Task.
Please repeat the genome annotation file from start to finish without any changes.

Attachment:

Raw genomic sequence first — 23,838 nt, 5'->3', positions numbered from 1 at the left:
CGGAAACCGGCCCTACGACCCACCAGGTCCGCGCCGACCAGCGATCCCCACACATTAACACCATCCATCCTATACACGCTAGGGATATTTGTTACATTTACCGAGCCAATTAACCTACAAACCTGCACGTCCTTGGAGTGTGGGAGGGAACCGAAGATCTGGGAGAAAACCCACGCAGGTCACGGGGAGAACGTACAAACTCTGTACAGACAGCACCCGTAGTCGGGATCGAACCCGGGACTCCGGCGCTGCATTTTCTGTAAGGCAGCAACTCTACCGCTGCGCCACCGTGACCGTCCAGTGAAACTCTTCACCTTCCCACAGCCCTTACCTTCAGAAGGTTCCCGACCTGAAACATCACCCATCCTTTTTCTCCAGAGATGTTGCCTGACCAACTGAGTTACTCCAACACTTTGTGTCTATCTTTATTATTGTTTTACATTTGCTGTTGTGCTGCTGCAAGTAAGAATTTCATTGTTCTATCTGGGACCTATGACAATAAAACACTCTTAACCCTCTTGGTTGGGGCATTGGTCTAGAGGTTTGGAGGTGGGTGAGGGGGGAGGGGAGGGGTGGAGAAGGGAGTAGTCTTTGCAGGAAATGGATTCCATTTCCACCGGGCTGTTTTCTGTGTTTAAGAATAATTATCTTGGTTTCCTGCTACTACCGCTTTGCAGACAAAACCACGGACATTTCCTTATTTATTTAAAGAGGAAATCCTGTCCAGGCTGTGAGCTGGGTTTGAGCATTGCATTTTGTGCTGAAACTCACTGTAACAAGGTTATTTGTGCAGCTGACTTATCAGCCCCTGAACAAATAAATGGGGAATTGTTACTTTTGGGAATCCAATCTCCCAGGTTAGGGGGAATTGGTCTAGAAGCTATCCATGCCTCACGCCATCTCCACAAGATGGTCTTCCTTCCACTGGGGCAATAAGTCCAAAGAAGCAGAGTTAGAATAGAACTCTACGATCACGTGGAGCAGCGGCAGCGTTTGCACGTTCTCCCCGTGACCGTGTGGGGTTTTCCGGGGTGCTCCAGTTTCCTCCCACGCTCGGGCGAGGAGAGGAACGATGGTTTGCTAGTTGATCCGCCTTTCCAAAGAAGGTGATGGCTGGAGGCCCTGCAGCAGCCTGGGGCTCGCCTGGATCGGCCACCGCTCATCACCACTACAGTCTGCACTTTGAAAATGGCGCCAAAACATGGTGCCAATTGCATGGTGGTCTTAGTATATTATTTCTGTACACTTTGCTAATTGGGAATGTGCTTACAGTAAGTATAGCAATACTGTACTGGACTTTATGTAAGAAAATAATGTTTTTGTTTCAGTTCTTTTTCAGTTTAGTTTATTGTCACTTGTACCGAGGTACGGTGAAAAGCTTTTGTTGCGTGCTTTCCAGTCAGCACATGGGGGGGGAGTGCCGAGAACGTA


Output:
Raw genomic sequence first — 23,838 nt, 5'->3', positions numbered from 1 at the left:
CGGAAACCGGCCCTACGACCCACCAGGTCCGCGCCGACCAGCGATCCCCACACATTAACACCATCCATCCTATACACGCTAGGGATATTTGTTACATTTACCGAGCCAATTAACCTACAAACCTGCACGTCCTTGGAGTGTGGGAGGGAACCGAAGATCTGGGAGAAAACCCACGCAGGTCACGGGGAGAACGTACAAACTCTGTACAGACAGCACCCGTAGTCGGGATCGAACCCGGGACTCCGGCGCTGCATTTTCTGTAAGGCAGCAACTCTACCGCTGCGCCACCGTGACCGTCCAGTGAAACTCTTCACCTTCCCACAGCCCTTACCTTCAGAAGGTTCCCGACCTGAAACATCACCCATCCTTTTTCTCCAGAGATGTTGCCTGACCAACTGAGTTACTCCAACACTTTGTGTCTATCTTTATTATTGTTTTACATTTGCTGTTGTGCTGCTGCAAGTAAGAATTTCATTGTTCTATCTGGGACCTATGACAATAAAACACTCTTAACCCTCTTGGTTGGGGCATTGGTCTAGAGGTTTGGAGGTGGGTGAGGGGGGAGGGGAGGGGTGGAGAAGGGAGTAGTCTTTGCAGGAAATGGATTCCATTTCCACCGGGCTGTTTTCTGTGTTTAAGAATAATTATCTTGGTTTCCTGCTACTACCGCTTTGCAGACAAAACCACGGACATTTCCTTATTTATTTAAAGAGGAAATCCTGTCCAGGCTGTGAGCTGGGTTTGAGCATTGCATTTTGTGCTGAAACTCACTGTAACAAGGTTATTTGTGCAGCTGACTTATCAGCCCCTGAACAAATAAATGGGGAATTGTTACTTTTGGGAATCCAATCTCCCAGGTTAGGGGGAATTGGTCTAGAAGCTATCCATGCCTCACGCCATCTCCACAAGATGGTCTTCCTTCCACTGGGGCAATAAGTCCAAAGAAGCAGAGTTAGAATAGAACTCTACGATCACGTGGAGCAGCGGCAGCGTTTGCACGTTCTCCCCGTGACCGTGTGGGGTTTTCCGGGGTGCTCCAGTTTCCTCCCACGCTCGGGCGAGGAGAGGAACGATGGTTTGCTAGTTGATCCGCCTTTCCAAAGAAGGTGATGGCTGGAGGCCCTGCAGCAGCCTGGGGCTCGCCTGGATCGGCCACCGCTCATCACCACTACAGTCTGCACTTTGAAAATGGCGCCAAAACATGGTGCCAATTGCATGGTGGTCTTAGTATATTATTTCTGTACACTTTGCTAATTGGGAATGTGCTTACAGTAAGTATAGCAATACTGTACTGGACTTTATGTAAGAAAATAATGTTTTTGTTTCAGTTCTTTTTCAGTTTAGTTTATTGTCACTTGTACCGAGGTACGGTGAAAAGCTTTTGTTGCGTGCTTTCCAGTCAGCACATGGGGGGGGAGTGCCGAGAACGTA